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N. Korea’s trade woes could point to need for cash


    Tourists look across the Tumen River from China toward the town of Nanyang in North Korea in 2010.

DANDONG, China >> After sunset, when U.S. spy satellites can no longer see as well, the main bridge connecting China to North Korea comes to life.

One by one, trucks laden with Chinese goods rumble across the Sino-Korean Friendship Bridge here, long an economic lifeline for North Korea. The covered trucks offer little sign of what might be inside, though Chinese customs data offer clues: heavy machinery, refrigerators, even beer.

The data also suggest something else. The trucks are increasingly coming back empty. And that could present a potential weak point that the Trump administration and others could exploit, if China is willing to go along, as they look for ways to persuade North Korea to give up its nuclear weapons and ballistic missiles.

Even as China sells more goods to North Korea, it is buying less from there, according to trade data and experts on the relationship between the two. North Korea’s finances are hidden by a veil of secrecy. But that worsening trade imbalance appears to be deepening North Korea’s need for credit from China or for cold, hard cash from somewhere else.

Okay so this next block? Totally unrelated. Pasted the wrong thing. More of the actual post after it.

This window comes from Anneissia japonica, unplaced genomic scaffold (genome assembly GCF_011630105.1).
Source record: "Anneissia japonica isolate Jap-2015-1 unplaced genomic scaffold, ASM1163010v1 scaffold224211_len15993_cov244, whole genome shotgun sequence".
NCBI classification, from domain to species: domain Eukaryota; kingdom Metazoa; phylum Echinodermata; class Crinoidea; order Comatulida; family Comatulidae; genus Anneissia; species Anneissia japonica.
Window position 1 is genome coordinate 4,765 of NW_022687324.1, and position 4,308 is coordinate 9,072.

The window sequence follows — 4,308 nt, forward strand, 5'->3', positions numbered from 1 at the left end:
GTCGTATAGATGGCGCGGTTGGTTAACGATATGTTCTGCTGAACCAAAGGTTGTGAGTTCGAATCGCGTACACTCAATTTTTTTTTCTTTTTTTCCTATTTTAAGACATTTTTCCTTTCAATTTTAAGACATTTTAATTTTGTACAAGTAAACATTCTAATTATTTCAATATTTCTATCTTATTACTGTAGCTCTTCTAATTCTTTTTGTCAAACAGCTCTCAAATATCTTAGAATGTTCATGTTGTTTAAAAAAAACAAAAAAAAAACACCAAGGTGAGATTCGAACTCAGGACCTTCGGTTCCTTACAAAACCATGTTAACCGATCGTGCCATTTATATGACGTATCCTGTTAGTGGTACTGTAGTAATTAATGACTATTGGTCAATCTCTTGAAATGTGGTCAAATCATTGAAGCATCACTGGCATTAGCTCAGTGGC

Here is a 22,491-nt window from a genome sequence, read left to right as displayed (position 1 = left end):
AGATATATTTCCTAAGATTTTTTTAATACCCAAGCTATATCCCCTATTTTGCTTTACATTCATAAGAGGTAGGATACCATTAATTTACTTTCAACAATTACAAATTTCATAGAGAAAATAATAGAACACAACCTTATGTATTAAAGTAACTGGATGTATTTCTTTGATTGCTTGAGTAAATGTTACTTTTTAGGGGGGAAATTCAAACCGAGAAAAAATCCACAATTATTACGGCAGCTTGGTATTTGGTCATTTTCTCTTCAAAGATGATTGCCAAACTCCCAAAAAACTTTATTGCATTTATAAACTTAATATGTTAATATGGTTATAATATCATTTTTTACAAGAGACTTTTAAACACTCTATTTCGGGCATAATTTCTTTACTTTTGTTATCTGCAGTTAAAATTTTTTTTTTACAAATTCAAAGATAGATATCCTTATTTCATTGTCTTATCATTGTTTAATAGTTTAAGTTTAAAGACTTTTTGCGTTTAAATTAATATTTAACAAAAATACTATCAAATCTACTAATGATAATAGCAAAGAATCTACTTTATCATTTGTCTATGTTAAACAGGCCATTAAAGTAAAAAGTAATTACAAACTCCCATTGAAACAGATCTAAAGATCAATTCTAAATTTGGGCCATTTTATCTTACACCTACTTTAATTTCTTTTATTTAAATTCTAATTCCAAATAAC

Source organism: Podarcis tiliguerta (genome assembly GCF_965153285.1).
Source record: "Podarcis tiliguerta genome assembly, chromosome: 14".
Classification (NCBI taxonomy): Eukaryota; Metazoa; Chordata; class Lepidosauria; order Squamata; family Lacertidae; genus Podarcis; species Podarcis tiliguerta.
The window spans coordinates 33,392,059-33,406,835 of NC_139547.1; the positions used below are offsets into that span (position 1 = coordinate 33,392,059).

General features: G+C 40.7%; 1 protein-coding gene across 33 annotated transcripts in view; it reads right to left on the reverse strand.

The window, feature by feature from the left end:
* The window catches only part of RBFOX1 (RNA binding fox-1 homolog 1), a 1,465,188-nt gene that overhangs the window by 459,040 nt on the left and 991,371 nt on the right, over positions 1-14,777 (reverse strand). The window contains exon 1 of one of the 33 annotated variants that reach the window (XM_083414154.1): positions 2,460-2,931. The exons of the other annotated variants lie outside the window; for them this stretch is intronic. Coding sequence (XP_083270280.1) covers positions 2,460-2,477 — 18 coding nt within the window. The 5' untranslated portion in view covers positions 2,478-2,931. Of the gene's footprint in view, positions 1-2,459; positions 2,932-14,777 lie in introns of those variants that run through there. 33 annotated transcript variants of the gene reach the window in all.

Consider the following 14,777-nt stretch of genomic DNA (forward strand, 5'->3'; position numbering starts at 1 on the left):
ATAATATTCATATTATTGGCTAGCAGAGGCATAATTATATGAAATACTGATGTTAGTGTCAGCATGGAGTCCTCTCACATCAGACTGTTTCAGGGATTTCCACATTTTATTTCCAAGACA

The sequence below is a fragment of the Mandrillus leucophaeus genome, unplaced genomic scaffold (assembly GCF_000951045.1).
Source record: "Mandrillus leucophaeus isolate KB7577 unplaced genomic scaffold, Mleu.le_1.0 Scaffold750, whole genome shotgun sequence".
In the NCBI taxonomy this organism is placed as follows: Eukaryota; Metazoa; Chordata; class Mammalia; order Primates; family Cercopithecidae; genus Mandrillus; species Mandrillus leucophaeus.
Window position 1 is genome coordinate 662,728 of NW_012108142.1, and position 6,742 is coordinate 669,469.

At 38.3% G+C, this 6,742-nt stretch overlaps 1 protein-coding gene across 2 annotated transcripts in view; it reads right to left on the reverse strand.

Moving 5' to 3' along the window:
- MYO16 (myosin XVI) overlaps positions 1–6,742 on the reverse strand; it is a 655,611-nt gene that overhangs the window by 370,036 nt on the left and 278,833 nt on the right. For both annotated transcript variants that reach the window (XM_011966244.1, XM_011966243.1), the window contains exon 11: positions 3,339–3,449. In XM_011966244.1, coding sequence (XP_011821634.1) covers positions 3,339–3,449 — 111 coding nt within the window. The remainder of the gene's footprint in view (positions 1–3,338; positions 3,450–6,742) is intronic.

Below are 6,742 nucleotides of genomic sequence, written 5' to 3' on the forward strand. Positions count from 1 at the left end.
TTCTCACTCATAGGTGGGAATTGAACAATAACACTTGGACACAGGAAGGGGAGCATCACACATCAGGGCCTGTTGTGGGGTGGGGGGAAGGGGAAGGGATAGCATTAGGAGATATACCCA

“My best guess is that North Korea is receiving trade credits from those providing it with goods and services — that is to say, China,” said Steve Hanke, an economist at Johns Hopkins University who studies China’s financing of rogue regimes like those in North Korea and Venezuela.

The steady flow of Chinese goods may be a clue to why economic sanctions have had little effect on North Korea. While the sanctions may cut North Korea’s export income, it can still procure goods to keep its urban elites happy with a little help from Beijing. And overall, since Kim Jong Un took power five years ago, North Korea’s underdeveloped economy has shown signs of faster growth.

Chinese officials have insisted they are obligated only to stop trade in certain restricted items. Those include Chinese exports of nuclear equipment and, under new international sanctions, imports of North Korean iron ore and seafood.

“As neighbors, China and North Korea maintain normal trade,” Huang Songping, spokesman for China’s customs administration, said at a briefing in July.